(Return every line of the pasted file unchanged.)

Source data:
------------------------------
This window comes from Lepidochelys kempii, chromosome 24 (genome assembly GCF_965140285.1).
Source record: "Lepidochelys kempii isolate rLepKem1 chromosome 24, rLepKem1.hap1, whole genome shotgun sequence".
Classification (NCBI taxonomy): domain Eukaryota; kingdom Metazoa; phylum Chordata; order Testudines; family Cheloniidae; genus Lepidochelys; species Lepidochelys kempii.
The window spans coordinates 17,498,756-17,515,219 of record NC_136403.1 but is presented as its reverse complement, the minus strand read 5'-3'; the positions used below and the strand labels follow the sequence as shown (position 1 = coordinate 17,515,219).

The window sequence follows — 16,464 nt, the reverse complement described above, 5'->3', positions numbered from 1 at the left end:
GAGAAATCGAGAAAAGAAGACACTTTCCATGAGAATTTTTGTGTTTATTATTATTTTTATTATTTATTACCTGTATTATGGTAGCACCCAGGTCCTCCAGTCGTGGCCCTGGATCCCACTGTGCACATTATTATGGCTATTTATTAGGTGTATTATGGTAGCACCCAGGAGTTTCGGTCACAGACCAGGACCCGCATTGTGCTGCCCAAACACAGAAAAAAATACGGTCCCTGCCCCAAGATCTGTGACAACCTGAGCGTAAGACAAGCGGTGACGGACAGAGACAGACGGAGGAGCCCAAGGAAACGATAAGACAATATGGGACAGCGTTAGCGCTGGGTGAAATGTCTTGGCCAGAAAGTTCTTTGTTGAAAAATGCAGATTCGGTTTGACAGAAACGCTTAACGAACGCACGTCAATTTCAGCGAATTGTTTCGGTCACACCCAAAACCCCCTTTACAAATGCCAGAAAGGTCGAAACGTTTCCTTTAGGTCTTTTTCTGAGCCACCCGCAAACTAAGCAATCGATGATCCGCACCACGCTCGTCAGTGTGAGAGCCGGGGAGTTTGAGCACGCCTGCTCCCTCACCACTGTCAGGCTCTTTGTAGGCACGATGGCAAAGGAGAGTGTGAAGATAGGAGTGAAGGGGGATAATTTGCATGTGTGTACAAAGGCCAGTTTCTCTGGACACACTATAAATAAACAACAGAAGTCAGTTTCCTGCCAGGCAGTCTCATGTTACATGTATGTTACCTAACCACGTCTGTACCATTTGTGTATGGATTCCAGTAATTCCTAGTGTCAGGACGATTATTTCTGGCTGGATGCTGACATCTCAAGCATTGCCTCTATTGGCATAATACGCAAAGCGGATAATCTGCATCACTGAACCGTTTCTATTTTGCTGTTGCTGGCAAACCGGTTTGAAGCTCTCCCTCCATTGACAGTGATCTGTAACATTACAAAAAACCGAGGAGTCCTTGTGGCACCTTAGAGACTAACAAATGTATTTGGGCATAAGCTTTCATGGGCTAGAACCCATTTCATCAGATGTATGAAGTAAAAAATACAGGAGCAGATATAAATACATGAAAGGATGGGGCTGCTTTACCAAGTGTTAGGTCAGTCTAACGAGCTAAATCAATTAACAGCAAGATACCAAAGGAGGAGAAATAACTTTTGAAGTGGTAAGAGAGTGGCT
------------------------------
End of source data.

This window comes from Lepidochelys kempii, chromosome 24 (genome assembly GCF_965140285.1).
Source record: "Lepidochelys kempii isolate rLepKem1 chromosome 24, rLepKem1.hap1, whole genome shotgun sequence".
Classification (NCBI taxonomy): domain Eukaryota; kingdom Metazoa; phylum Chordata; order Testudines; family Cheloniidae; genus Lepidochelys; species Lepidochelys kempii.
The window spans coordinates 17,498,756-17,515,219 of record NC_136403.1 but is presented as its reverse complement, the minus strand read 5'-3'; the positions used below and the strand labels follow the sequence as shown (position 1 = coordinate 17,515,219).

The window sequence follows — 16,464 nt, the reverse complement described above, 5'->3', positions numbered from 1 at the left end:
GAGAAATCGAGAAAAGAAGACACTTTCCATGAGAATTTTTGTGTTTATTATTATTTTTATTATTTATTACCTGTATTATGGTAGCACCCAGGTCCTCCAGTCGTGGCCCTGGATCCCACTGTGCACATTATTATGGCTATTTATTAGGTGTATTATGGTAGCACCCAGGAGTTTCGGTCACAGACCAGGACCCGCATTGTGCTGCCCAAACACAGAAAAAAATACGGTCCCTGCCCCAAGATCTGTGACAACCTGAGCGTAAGACAAGCGGTGACGGACAGAGACAGACGGAGGAGCCCAAGGAAACGATAAGACAATATGGGACAGCGTTAGCGCTGGGTGAAATGTCTTGGCCAGAAAGTTCTTTGTTGAAAAATGCAGATTCGGTTTGACAGAAACGCTTAACGAACGCACGTCAATTTCAGCGAATTGTTTCGGTCACACCCAAAACCCCCTTTACAAATGCCAGAAAGGTCGAAACGTTTCCTTTAGGTCTTTTTCTGAGCCACCCGCAAACTAAGCAATCGATGATCCGCACCACGCTCGTCAGTGTGAGAGCCGGGGAGTTTGAGCACGCCTGCTCCCTCACCACTGTCAGGCTCTTTGTAGGCACGATGGCAAAGGAGAGTGTGAAGATAGGAGTGAAGGGGGATAATTTGCATGTGTGTACAAAGGCCAGTTTCTCTGGACACACTATAAATAAACAACAGAAGTCAGTTTCCTGCCAGGCAGTCTCATGTTACATGTATGTTACCTAACCACGTCTGTACCATTTGTGTATGGATTCCAGTAATTCCTAGTGTCAGGACGATTATTTCTGGCTGGATGCTGACATCTCAAGCATTGCCTCTATTGGCATAATACGCAAAGCGGATAATCTGCATCACTGAACCGTTTCTATTTTGCTGTTGCTGGCAAACCGGTTTGAAGCTCTCCCTCCATTGACAGTGATCTGTAACATTACAAAAAACCGAGGAGTCCTTGTGGCACCTTAGAGACTAACAAATGTATTTGGGCATAAGCTTTCATGGGCTAGAACCCATTTCATCAGATGTATGAAGTAAAAAATACAGGAGCAGATATAAATACATGAAAGGATGGGGCTGCTTTACCAAGTGTTAGGTCAGTCTAACGAGCTAAATCAATTAACAGCAAGATACCAAAGGAGGAGAAATAACTTTTGAAGTGGTAAGAGAGTGGCT